The Numismatic Bibliomania Society



The E-Sylum: Volume 15, Number 28, July 1, 2012, Article 16


Dick Johnson submitted these thoughts on the Stolen Valor act under the subject line "MEDAL CHEATS TRIUMPH". -Editor

The "other decision" handed down by the Supreme Court this week had numismatic implications. In contrast to Obamacare, which the court upheld, it declared unconstitutional the Stolen Valor Act, which stated, in effect, a person who had not been awarded a military decoration could not wear such medal, nor could he claim verbally he had won such military distinction.

It is now legal to lie about winning such decorations. What is called "Stolen Valor" in America is called "Medal Cheat" in England. Take your pick.

Like many legal decisions, notably, more than half the public was unhappy their opinion was not sustained in this decision. Collectors of military decorations were split. Their national organization -- Orders and Medals Society of America, OMSA -- took the position the law should be struck down. Many of their members who are veterans, wanted the law not only to be retained, but perhaps strengthened.

After all, these veterans had served in the military and had legitimately been awarded many of the decorations covered by the law. Their reasoning -- correct in all aspects -- anyone who had not served and legitimately bestowed the medal should not be entitled to the right to claim such an honor.

OMSA's position was the law was badly conceived. It needs to be rewritten. It perpetrated a previous code applied to these decorations which held these medals were not to be sold to unauthorized persons, to anyone who had not been officially awarded.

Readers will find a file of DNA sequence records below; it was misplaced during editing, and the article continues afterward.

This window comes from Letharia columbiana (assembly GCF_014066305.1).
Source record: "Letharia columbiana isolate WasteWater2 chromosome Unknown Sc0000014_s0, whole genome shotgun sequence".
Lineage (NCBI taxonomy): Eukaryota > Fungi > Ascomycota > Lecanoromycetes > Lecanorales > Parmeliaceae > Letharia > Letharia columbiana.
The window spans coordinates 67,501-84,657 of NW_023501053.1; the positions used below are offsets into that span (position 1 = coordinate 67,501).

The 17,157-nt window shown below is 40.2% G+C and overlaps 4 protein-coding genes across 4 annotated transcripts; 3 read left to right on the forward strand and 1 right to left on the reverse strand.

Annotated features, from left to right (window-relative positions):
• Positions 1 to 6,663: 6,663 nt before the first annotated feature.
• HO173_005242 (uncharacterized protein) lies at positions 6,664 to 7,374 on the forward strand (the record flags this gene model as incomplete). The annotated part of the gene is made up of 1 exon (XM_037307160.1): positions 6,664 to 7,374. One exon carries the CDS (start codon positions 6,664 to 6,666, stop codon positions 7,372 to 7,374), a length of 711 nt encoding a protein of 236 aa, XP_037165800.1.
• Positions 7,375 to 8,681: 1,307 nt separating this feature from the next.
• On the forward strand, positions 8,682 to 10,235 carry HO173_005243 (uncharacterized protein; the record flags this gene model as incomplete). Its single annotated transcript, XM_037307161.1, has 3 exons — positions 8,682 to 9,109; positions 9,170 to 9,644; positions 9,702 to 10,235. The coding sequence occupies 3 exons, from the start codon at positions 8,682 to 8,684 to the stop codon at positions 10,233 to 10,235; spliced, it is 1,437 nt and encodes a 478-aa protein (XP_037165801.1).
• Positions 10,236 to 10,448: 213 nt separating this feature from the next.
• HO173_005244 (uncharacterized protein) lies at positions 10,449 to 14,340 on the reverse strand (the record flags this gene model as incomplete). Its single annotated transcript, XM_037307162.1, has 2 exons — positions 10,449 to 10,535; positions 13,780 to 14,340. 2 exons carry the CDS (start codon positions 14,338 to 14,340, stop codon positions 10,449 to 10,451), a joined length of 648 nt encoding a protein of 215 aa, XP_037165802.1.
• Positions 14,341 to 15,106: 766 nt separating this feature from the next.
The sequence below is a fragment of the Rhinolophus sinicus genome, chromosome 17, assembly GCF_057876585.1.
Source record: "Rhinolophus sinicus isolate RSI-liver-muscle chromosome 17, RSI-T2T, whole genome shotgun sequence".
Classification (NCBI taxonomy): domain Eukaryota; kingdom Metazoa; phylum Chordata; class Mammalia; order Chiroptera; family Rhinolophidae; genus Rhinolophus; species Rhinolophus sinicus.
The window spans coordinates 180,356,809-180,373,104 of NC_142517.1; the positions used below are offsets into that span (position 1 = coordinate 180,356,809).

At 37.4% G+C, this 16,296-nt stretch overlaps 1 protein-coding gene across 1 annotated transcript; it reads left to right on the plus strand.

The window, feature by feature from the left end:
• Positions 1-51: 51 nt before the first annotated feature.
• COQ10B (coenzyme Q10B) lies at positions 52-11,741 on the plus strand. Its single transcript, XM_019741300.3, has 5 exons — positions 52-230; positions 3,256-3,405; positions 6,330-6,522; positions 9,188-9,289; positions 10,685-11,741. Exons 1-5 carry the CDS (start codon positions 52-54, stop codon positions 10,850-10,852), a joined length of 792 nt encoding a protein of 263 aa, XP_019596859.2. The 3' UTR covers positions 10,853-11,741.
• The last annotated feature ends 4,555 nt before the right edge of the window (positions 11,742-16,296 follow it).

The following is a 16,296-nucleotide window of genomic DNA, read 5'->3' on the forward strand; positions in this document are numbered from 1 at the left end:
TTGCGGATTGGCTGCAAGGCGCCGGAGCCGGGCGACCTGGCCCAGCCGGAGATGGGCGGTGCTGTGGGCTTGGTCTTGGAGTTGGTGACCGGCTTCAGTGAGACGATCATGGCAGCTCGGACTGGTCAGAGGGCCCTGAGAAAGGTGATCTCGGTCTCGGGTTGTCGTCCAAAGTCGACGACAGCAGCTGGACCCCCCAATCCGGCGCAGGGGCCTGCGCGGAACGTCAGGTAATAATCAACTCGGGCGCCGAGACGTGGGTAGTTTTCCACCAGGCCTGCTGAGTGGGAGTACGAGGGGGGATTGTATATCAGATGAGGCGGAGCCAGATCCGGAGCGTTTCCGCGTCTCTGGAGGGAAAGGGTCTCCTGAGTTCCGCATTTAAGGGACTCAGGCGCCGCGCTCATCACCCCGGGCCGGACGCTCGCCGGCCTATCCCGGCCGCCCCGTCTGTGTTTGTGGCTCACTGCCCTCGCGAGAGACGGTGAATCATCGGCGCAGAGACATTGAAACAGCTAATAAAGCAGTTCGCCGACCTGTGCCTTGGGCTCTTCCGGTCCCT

For more than half a century collectors got around this prohibition by trading for specimens. This became a sham. Purple Heart decorations, for example had a secondary market value of $35. A collector would offer $35 cash and a stamp in "trade" for a Purple Heart. This was apparently legal.

When I was a medal dealer I refused to engage in such a sham. I sold decorations cash outright. No trade necessary. Deep down I longed to be challenged. I was ready, I thought, to sustain the position that collectors had a right to purchase these artifacts, as any other collectible, and I was ready to go to court, if necessary, over the injustice. Lucky for me this never came about.

Intent of that original law was to prevent exactly what was intended under the Stolen Valor Act. To wit: unauthorized persons should not wear decorations they were not entitled to. But it did not cover possession.

It overlooked what was to become of these decorations upon the death of the recipient. It is these artifacts which enter the "secondary market" becoming legitimate collector items that collectors can add to their collection.

This prohibitation may be traced back to the 1880s when elaborate precious metal badges of membership among fraternal and social groups. Men's badges had no such restrictions. But badges of women's groups -- as Daughters of the American Revolution -- carried the stipulation if a daughter followed her mother in membership she could receive her mother's membership badge. Otherwise the badge had to be returned to the organization on the death of the member. That certainly prevented wearing by unauthorized ladies.

The ladies -- bless them! -- recycled badges. By doing so, however, they created scarcity later on for their badges, particularly on today's medal market.

Numismatists have the right, however, to gather specimens, any specimens, for their collections. But what should be done with all those millions of decorations not in collectors' hands? In veterans' hands at present, and all those who have died in the past?

I have a solution. All the insignia and medals received by one individual should be kept intact. An option would be to add the individual's photograph -- and perhaps even his autograph, dog tags, any other small military artifact -- this should be mounted as one group. Then donate or will this to the local museum in the individual's home town. Local museums should accept these and create a "Wall of Local Heroes."

And members of OMSA should help draft the wording of a new law to replace the rejected Stolen Valor Act.

Normally I cite a news story on the internet, with my articles, but none I saw this week mentioned any collector aspect of this event.

Wayne Homren, Editor

NBS ( Web

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